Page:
Academic journal article The Journal of Parapsychology

Experimenter Effects with a Remote Facilitation of Attention Focusing Task: A Study with Multiple Believer and Disbeliever Experimenters

Academic journal article The Journal of Parapsychology

Experimenter Effects with a Remote Facilitation of Attention Focusing Task: A Study with Multiple Believer and Disbeliever Experimenters

Article excerpt

ABSTRACT

This article reports the 4th study in a series investigating experimenter effects with a remote facilitation of attention focusing psi task. The "helpee" focuses attention on a candle and presses a button whenever he or she feels distracted. Simultaneously, the remote "helper" follows a randomised counterbalanced schedule of "help" and "control" periods. It was predicted that the helpee would have fewer distractions during the help periods compared with the control periods. Nine psi believers and 5 disbelievers were trained to conduct a psi session and then conducted 36 psi trials in total. It was predicted that participants tested by believer experimenters would show greater remote facilitation of focusing than those tested by disbelievers. Questionnaires measured participants' paranormal belief, expected and perceived success at the psi task, experimenter ratings, and experimenters' personality and cognitive ability. Overall, there were significantly fewer help presses than control presses, indica ting an effect of remote facilitation on the focusing task. Participants tested by believer experimenters had higher scores on the psi task than those tested by disbeliever experimenters, indicating an experimenter effect. There were no differences between participants or experimenters on the questionnaire measures.

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The experimenter effect, in which certain experimenters seem consistently to obtain positive psi results while others do not, is one of parapsychology's most vexing problems. It is perhaps a pivotal question for the issue of replicability of psi effects. Many researchers over the years have suggested different factors that may contribute to experimenter effects in parapsychology and these factors may not be mutually exclusive. The experimenter's own psi may be the source of the results in their experiments (see Stanford, 1981, 1990, for discussion of this thorny issue). In addition, successful experimenters may create a psi-conducive atmosphere or psi-conducive expectancies in their participants (e.g., Honorton, Ramsey, & Cabibbo, 1975; Schneider, Binder, & Walach, 2000; Watt & Baker, 2002; Watt & Brady, 2002) or may be adept at selecting participants likely to demonstrate psi in experiments (Parker, Frederikson, &Johansson, 1997).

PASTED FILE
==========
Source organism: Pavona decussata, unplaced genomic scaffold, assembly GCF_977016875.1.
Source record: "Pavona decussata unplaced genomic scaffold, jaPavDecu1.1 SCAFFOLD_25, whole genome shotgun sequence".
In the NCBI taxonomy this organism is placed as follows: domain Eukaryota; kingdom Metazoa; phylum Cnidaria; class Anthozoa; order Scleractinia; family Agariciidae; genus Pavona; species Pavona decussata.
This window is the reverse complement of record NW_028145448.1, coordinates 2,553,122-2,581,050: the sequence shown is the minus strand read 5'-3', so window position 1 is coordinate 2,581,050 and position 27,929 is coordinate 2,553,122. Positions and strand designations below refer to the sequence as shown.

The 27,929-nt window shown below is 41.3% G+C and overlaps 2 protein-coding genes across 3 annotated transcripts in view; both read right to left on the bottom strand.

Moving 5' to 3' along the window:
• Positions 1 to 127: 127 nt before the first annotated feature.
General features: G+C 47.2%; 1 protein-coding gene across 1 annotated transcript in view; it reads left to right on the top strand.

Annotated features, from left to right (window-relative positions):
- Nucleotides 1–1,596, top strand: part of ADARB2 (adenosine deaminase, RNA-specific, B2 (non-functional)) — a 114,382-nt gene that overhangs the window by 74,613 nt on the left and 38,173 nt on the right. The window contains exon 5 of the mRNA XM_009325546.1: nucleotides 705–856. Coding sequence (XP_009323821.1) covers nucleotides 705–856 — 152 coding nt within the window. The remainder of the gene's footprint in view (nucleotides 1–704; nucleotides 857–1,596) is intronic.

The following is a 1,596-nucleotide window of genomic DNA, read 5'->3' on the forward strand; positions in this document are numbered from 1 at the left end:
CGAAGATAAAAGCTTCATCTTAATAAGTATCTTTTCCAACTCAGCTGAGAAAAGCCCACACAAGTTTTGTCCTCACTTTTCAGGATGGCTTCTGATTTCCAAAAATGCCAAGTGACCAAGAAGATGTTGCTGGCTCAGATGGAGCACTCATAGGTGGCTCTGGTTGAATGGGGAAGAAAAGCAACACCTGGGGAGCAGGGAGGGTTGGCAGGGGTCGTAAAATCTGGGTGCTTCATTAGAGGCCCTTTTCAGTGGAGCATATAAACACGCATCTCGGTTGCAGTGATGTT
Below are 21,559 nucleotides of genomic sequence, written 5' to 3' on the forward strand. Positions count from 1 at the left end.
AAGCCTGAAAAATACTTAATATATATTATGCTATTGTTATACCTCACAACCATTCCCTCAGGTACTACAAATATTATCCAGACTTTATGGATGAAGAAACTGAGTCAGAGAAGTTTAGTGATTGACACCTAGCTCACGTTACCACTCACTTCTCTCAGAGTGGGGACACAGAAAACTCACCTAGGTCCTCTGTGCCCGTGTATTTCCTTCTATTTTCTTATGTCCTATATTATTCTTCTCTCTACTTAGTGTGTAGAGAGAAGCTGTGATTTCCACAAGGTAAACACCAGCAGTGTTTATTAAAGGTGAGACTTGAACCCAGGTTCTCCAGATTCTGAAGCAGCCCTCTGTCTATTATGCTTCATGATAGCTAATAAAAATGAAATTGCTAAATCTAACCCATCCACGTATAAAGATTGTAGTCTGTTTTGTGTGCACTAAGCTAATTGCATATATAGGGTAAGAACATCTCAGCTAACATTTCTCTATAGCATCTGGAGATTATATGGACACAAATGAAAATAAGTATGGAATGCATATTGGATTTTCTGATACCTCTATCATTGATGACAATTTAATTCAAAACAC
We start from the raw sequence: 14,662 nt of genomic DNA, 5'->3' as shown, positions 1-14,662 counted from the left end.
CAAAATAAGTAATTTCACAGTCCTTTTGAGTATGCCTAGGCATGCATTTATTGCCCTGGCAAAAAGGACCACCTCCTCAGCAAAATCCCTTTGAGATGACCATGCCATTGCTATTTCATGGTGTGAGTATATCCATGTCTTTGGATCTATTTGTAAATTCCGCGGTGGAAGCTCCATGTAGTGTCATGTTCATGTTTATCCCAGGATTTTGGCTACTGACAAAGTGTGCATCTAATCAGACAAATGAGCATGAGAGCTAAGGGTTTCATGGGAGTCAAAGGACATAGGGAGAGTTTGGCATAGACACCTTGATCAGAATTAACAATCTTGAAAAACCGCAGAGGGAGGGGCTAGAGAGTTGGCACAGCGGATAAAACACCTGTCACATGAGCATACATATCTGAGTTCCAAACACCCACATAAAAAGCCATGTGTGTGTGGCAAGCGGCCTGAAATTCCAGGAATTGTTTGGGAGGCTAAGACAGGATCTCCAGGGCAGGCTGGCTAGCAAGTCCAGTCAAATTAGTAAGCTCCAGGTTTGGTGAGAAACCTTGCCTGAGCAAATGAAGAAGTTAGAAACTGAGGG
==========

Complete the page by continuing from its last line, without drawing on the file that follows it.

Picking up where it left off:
There has been much discussion of the question of experimenter effects in parapsychology (see, e.g., Kennedy & Taddonio, 1976; Palmer, 1989a, 1989b, 1997; White, 1977). However, a consistent picture has not yet emerged from the empirical research on this question. For example, positively toned experimenter-participant interactions have been associated with significantly higher scores on an ESP task than negatively toned interactions (Honorton et al., 1975). However, a more recent study that compared neutral (computer-presented) instructions to participants with personally presented instructions found an effect size three times larger for the neutral than for the personal condition (Schneider et al., 2000). Disagreement also exists on the question of the characteristics of psi-conducive and psi-inhibitory experimenters. A study by Schmeidler and Maher (1981) asked undergraduate psychology students to judge videotapes of 5 psi-conducive and 5 psi-inhibitory experimenters (as defined by the authors on the basis of the experimenters' recent research). It was found that the nonverbal behaviour of the psi-conducive experimenters was judged to be significantly different from that of the psi-inhibitory experimenters on 14 out of 30 adjectives. However, a recent survey seems to suggest that it is not easy to define psi-conducive and psi-inhibitory. When parapsychologists were asked to rate the psi-conduciveness of 50 named researchers, opinions were inconsistent. There was only low to moderate agreement (i.e., 0% to 69% agreement on psi-conduciveness ratings) for over half of the researchers being rated (Smith & Gordon, 2002). …

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